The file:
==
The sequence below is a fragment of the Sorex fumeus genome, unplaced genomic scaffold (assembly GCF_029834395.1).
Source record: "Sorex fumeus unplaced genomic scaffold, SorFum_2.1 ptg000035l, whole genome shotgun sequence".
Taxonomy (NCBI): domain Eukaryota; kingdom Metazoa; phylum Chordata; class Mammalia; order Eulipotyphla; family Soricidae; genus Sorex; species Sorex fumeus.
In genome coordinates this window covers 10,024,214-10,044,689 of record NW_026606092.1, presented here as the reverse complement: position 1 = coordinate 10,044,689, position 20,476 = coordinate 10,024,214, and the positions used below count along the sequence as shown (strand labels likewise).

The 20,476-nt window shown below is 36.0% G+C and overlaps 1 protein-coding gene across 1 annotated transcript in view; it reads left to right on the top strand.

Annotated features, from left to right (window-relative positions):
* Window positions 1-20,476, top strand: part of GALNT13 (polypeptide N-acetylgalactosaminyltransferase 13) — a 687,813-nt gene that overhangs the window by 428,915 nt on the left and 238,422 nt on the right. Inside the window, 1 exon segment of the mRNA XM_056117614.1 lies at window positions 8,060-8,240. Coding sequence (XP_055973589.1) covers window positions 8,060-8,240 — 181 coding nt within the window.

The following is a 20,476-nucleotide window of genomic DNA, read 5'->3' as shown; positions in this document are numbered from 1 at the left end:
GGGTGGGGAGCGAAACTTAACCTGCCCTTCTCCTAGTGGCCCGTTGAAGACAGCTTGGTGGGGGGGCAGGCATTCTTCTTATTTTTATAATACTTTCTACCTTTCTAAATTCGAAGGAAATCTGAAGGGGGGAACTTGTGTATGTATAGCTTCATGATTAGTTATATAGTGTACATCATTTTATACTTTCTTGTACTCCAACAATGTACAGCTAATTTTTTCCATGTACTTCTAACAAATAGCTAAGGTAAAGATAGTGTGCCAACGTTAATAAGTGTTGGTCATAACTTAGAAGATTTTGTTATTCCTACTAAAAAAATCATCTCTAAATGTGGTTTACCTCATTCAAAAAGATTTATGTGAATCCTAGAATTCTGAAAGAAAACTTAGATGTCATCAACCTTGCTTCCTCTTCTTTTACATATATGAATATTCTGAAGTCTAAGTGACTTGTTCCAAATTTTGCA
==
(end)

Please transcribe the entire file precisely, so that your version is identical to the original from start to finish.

The sequence below is a fragment of the Sorex fumeus genome, unplaced genomic scaffold (assembly GCF_029834395.1).
Source record: "Sorex fumeus unplaced genomic scaffold, SorFum_2.1 ptg000035l, whole genome shotgun sequence".
Taxonomy (NCBI): domain Eukaryota; kingdom Metazoa; phylum Chordata; class Mammalia; order Eulipotyphla; family Soricidae; genus Sorex; species Sorex fumeus.
In genome coordinates this window covers 10,024,214-10,044,689 of record NW_026606092.1, presented here as the reverse complement: position 1 = coordinate 10,044,689, position 20,476 = coordinate 10,024,214, and the positions used below count along the sequence as shown (strand labels likewise).

The 20,476-nt window shown below is 36.0% G+C and overlaps 1 protein-coding gene across 1 annotated transcript in view; it reads left to right on the top strand.

Annotated features, from left to right (window-relative positions):
* Window positions 1-20,476, top strand: part of GALNT13 (polypeptide N-acetylgalactosaminyltransferase 13) — a 687,813-nt gene that overhangs the window by 428,915 nt on the left and 238,422 nt on the right. Inside the window, 1 exon segment of the mRNA XM_056117614.1 lies at window positions 8,060-8,240. Coding sequence (XP_055973589.1) covers window positions 8,060-8,240 — 181 coding nt within the window.

The following is a 20,476-nucleotide window of genomic DNA, read 5'->3' as shown; positions in this document are numbered from 1 at the left end:
GGGTGGGGAGCGAAACTTAACCTGCCCTTCTCCTAGTGGCCCGTTGAAGACAGCTTGGTGGGGGGGCAGGCATTCTTCTTATTTTTATAATACTTTCTACCTTTCTAAATTCGAAGGAAATCTGAAGGGGGGAACTTGTGTATGTATAGCTTCATGATTAGTTATATAGTGTACATCATTTTATACTTTCTTGTACTCCAACAATGTACAGCTAATTTTTTCCATGTACTTCTAACAAATAGCTAAGGTAAAGATAGTGTGCCAACGTTAATAAGTGTTGGTCATAACTTAGAAGATTTTGTTATTCCTACTAAAAAAATCATCTCTAAATGTGGTTTACCTCATTCAAAAAGATTTATGTGAATCCTAGAATTCTGAAAGAAAACTTAGATGTCATCAACCTTGCTTCCTCTTCTTTTACATATATGAATATTCTGAAGTCTAAGTGACTTGTTCCAAATTTTGCA